Time for the NFL to step up
If the NFL is serious about its so-called concussion policy, Broncos wide receiver Wes Welker has no business playing against New England on Sunday night. And if the league wants to play a parental role protecting its players, it needs to take its role seriously like any parent.
One week ago, I was driving to pick up my son, Harrison, from swim practice. He’s a competitive swimmer who would practice seven days a week if we’d let him; his work ethic along with tremendous talent have allowed him to qualify for the state swim meet.
When I got to his practice a few minutes early, I was surprised to see he was getting dressed. After all, he’s the type of kid who wants to get to practice early while being the last one out of the pool.
As I approached him, I knew he didn’t look right. He told me his coach told him to get out of the water after he slammed his head into the wall while doing the backstroke. His coach gave him a preliminary concussion test that confirmed his fears; Harrison had suffered a concussion.
He went to school the next day and couldn’t make it through his classes. So my wife and I took him out of school early to take him to the doctor. She administered a 22-point concussion test with the focus of the questions on how he was feeling, not a series of questions like, “What day is it?” His score was a five, low for major head trauma, but he had a concussion nonetheless.
The protocol to deal with this was simple: He must stop all physical activity immediately, and then can’t return to the pool for 48 hours until all of the symptoms have gone away.
Any parent would follow this recommendation and take it seriously. And we’re about to find out how serious the NFL is about protecting the players who’ve refused to protect themselves for decades.
When Welker was injured against the Chiefs, he was examined for a neck injury by the team training staff and physician, but wasn’t given the formal baseline concussion test.
If Welker had been formally evaluated for a concussion following the play, it would have been announced in the press box.
And while I’m not accusing the Broncos of being negligent, two doctors I spoke to, who’ve treated patients with concussions, said they would have given a formal baseline test even though it was a neck injury. The Broncos don’t always administer that test with every neck injury, which begs the question, why not?
Welker was evaluated for three minutes and 30 seconds in real time. He was back on the field one minute later.
Welker finished the series that led to a field goal. Then, it was announced in the press box that the wide receiver had a baseline test and was out of the game with a concussion.
Now, it’s up to an independent doctor, per the new league mandate on concussions that was instituted this season, to make the final evaluation for Welker’s status on Sunday. And independent or not, this guy has an enormous responsibility to properly evaluate each player and be able to decipher if a player is telling him the truth or not.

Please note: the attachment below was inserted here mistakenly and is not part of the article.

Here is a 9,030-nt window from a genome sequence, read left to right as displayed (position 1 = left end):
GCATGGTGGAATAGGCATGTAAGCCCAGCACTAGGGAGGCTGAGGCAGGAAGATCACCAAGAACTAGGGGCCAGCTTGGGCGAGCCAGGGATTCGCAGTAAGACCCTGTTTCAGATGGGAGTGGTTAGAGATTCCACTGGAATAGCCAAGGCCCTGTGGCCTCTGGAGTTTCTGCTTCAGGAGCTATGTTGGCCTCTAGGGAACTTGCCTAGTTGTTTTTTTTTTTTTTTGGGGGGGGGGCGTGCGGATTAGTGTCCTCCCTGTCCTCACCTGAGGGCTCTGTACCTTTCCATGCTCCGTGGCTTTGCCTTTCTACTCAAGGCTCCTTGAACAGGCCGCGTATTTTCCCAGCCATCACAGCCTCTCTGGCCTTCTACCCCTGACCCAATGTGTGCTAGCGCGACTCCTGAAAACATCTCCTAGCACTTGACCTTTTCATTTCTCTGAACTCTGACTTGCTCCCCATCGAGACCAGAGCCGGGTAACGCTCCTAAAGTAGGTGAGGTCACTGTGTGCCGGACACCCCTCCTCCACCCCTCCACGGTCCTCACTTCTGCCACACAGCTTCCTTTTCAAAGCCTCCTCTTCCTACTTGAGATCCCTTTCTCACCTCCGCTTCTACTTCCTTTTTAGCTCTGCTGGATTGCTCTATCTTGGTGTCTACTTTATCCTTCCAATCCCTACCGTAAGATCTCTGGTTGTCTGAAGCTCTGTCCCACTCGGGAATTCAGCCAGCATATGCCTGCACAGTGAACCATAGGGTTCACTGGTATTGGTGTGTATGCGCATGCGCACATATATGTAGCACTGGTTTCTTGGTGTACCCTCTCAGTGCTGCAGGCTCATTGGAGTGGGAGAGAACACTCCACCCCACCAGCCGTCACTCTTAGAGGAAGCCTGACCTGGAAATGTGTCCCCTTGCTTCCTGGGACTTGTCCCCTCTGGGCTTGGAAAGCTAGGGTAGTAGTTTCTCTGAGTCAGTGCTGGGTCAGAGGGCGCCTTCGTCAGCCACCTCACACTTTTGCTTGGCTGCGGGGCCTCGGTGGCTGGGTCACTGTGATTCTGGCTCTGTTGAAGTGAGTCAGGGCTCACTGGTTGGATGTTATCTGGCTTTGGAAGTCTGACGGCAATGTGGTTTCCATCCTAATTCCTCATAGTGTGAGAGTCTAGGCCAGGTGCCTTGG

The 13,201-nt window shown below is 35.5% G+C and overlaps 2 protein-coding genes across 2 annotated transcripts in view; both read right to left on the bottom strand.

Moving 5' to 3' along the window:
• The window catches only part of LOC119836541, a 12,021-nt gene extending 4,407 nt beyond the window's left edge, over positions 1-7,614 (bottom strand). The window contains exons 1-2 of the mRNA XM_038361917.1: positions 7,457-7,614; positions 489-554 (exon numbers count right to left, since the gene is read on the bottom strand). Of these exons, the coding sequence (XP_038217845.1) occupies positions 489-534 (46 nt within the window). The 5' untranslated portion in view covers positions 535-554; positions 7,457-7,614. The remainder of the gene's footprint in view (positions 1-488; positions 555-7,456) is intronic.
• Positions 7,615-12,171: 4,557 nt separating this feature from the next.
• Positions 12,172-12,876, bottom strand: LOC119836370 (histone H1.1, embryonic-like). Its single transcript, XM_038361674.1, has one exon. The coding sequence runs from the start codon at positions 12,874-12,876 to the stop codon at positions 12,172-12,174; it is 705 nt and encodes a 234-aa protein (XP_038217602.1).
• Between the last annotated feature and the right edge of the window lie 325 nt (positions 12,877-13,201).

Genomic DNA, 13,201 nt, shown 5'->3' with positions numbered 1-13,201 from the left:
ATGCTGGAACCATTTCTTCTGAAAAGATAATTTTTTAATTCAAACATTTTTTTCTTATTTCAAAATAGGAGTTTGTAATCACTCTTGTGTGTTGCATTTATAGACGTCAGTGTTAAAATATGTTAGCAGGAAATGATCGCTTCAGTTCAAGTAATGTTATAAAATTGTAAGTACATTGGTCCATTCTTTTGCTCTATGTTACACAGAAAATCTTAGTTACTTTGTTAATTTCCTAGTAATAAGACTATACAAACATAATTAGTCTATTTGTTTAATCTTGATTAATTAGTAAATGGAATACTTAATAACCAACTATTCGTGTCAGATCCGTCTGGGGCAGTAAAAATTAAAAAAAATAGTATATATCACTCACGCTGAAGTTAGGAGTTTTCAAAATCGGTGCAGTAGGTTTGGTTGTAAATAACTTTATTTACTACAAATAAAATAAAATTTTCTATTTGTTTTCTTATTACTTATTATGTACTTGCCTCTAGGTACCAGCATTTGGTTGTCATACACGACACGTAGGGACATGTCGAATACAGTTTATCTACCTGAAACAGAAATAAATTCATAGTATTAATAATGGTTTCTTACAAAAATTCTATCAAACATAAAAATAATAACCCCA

The curious case of Wes Welker is simple. He desperately wants to play on Sunday against his former team, so he’s even less likely to be truthful about his exam later this week. And unless he’s truthful with the independent doctor, a proper diagnosis will be difficult to evaluate.
The NFL has conveniently passed the buck to someone “independent” to wash its hands of any culpability.
If my son, who I believe suffered far less head trauma than Welker, is going to miss more than a week of practice for something considered minor then Welker should not be on the field for his own safety. Sometimes, players have a difficult time protecting themselves, so someone has to do it.
The problem is that players are willing to risk serious long-term injury because they fear losing their jobs since none of their contracts are guaranteed. Welker has made his money and is already a borderline Hall of Famer, so he’s got very little to worry about. But what about the player who’s the 53rd guy on the roster?
If the NFL was serious about treating concussions, they would guarantee all contracts so no player would be afraid of losing their position on the team.
Pittsburgh Penguins star Sidney Crosby missed more than 10 months with a concussion. And Welker might be on the field in a week?
The NFL paid out millions to retired players in a recent lawsuit, but that was more about giving money to make a problem go away – not tackling the real issue. And if an independent neurologist clears Welker, then the new league policy is a bigger joke than many have assumed for years.
Former NHL player Eric Lindros opined after his career was cut short by concussions, “The athletes are the worst advocates for this crap by not disclosing enough. Who wants to admit deficiencies and put that X on your back? Are you going to take yourself out? Because now it’s who do they have in the minors to replace you? It’s a (crappy) business in that regard.”
And this business is being run by a commissioner who puts on a concerned face, yet wants to absolve himself of any accountability to go with a group of players who will tough it out to make a few more dollars while risking long-term brain damage.
It is time for someone to sincerely take the lead on this instead of hoping the problem goes away.
My wife and I did the right thing for our son. I hope when this independent doctor evaluates Welker this week he has the courage to do the same thing.